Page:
2) The +0.69 rapport with the Japanese Yen implies that gold is still considered to be a hedging tool for portfolio risk

3) Canadian Dollars are positively correlated to gold (+0.57) because Canada has large gold mines

4) There is a positive and robust link between gold and British Pounds (+0.63) because UK is a strong importer and Great Britain buys gold for luxury goods or investment purposes

5) The South African gold’s output plunged in recent years due to several strikes in the mining industry. Hence, the drop in the SA gold extraction rate could have caused the negative connection between gold prices and the local currency (-0.65)

HENRY HUB NATURAL GAS

1) There is a robust negative relationship with Japanese Yens (-0.57) because Japan increased its natural gas consumption but it imports almost all the natural gas needed (circa 4,500 billion cubic feet)

2) Negative correlation with the Japanese Yen (-0.57) implies that natural gas portfolios tends to be hedged with the Asian currency

3) The large increase in natural gas consumption in South Africa (over 160 billion cubic feet in 2011 against 58.2 billions in 2000) and a strong local production strengthened the link between the South African currency and natural gas prices (+0.73)

All traders and investors interested in trading commodities and in particular Crude Oil and Gold are strongly advised to read the following HyperVolatility researches:

Commodity Volatility Indices: OVX and GVZ

“The Pricing of Commodity Options”

“Gold Market Performance in 2012”

“The Oil Arbitrage: Brent vs WTI”

“Trading Gold and Silver: A Realized Volatility Approach”

The HyperVolatility Forecast Service enables you to receive statistical analysis and projections for 3 asset classes of your choice on a weekly basis. Every member can select up to 3 markets from the following list: E-Mini S&P500 futures, WTI Crude Oil futures, Euro futures, VIX Index, Gold futures, DAX futures, Treasury Bond futures, German Bund futures, Japanese Yen futures and FTSE/MIB futures.

Send us an email at info@hypervolatility.com with the list of the 3 asset classes you would like to receive the projections for and we will guarantee you a 14 day trial.

Commodity Volatility Indices: OVX and GVZ

The present research will examine the most popular commodity volatility indices proposed by the CBOE: the OVX and the GVZ. It is important to point out that this study is the second component of a bigger research whose first part is entitled “Equity Volatility Indices: VIX, VXN, VXD, RVX” . The analysis will follow the structure presented in the first half and it is aimed to provide pivotal volatility levels. (The HyperVolatility Forecast Service provides market projections for the VIX, Gold, WTI crude oil and many other asset classes. Send an email to info@hypervolatility.com and get a free 14 days trial). Before getting started it is worth reminding that the OVX is a volatility index based on the performance of the options written on the USO (United States Oil Fund) while the GVZ is calculated on options written on the SPDR Gold Shares Trust. The next chart displays the ranking of both commodity volatility indices:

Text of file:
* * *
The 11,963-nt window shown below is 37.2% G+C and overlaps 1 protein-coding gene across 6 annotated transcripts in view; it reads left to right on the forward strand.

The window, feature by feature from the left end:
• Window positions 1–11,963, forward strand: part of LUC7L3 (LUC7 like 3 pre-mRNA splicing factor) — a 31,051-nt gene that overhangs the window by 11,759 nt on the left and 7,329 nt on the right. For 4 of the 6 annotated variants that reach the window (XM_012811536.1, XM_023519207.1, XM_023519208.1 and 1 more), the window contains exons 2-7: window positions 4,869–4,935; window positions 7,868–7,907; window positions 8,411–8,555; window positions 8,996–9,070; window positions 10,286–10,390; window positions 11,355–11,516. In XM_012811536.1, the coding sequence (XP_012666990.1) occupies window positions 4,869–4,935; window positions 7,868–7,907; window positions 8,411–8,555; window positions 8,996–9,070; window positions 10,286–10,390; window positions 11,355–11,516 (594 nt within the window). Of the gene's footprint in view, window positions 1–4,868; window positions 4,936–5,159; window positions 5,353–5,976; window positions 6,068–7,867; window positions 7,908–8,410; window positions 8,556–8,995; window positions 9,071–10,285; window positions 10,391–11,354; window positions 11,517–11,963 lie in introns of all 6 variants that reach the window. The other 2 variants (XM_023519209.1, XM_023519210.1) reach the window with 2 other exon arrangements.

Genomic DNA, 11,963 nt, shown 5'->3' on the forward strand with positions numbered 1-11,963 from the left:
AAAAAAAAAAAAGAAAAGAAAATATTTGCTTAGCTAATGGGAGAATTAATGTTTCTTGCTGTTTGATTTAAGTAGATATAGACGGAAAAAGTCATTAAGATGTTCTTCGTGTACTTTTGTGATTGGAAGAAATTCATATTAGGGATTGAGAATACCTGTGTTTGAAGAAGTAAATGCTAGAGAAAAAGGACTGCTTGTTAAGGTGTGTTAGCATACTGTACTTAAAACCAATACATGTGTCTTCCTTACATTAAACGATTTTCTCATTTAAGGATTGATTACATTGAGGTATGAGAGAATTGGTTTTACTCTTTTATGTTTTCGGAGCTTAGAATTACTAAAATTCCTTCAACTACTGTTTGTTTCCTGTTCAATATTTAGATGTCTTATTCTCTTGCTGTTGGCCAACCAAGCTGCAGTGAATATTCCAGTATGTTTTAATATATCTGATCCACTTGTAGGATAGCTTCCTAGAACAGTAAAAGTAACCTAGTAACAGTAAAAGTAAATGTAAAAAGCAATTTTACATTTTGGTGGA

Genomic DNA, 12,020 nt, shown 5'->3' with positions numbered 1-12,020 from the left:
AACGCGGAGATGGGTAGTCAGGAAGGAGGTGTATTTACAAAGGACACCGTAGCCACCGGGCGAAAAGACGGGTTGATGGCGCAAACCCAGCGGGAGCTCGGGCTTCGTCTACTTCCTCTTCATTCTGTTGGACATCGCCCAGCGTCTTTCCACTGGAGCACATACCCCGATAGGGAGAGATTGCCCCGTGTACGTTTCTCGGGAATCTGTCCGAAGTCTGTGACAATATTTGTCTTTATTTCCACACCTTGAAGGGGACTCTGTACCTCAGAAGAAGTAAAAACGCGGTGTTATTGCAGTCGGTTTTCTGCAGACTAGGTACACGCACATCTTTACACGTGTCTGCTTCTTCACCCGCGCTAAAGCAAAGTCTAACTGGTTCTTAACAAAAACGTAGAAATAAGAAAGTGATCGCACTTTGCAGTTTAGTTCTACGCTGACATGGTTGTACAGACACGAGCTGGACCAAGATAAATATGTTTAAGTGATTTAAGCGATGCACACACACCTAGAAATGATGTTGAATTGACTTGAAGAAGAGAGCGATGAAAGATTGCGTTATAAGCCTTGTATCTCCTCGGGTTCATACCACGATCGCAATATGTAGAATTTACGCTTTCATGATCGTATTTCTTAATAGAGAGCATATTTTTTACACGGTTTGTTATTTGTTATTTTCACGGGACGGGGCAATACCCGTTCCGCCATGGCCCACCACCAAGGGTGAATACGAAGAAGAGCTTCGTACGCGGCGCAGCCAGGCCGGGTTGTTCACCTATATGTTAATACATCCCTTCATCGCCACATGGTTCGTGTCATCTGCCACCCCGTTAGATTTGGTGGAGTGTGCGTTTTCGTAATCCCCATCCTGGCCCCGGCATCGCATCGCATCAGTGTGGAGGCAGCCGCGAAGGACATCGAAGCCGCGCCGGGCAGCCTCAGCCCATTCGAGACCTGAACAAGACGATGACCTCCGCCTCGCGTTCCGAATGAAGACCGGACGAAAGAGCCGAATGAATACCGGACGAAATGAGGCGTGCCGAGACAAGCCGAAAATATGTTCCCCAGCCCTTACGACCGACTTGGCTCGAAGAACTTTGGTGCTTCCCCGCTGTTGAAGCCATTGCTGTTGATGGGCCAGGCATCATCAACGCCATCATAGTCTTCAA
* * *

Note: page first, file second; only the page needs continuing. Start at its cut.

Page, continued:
Commodity Volatilities: Distribution Ranking

The most important levels to observe are the 25%, the median and the 75% ones. The OVX has a median value fluctuating around 32.8% while the GVZ is much lower and, on average, it does not get higher than 18.1%. In case of low volatility environments the OVX remains around the range 29% – 30% while the GVZ tends to oscillate around 16%. On the other hand, high volatility days would probably see the OVX moving around 37% while the GVZ does not usually surpass the 21.3%. These levels are crucial to anyone who wants to trade oil or gold volatilities because they will provide buy / sell signals for options traders. Let’s list some of them (remember these are not recommendations but only a general rule):

1) Long Gold or WTI Oil volatility when the OVX is below 30% and the GVZ is around 16%

2) Range trading strategies, such as condors or butterflies, should be adopted when the OVX is higher than 35% and the GVZ is above 19%

3) If the OVX or the GVZ are fluctuating around their median levels, it implies that some major movement is about to occur. Therefore long volatility strategies could be implemented when the OVX is around 30% – 31% and the GVZ is in the 17% – 18% interval.

The fact that a volatility index has a high value does not mean that it is the most volatile one. We already tried to address this issue when dealing with equity volatility indices so now we will attempt to explain such a phenomenon for commodity volatilities too. The next chart plots the volatilities for the OVX and GVZ indices: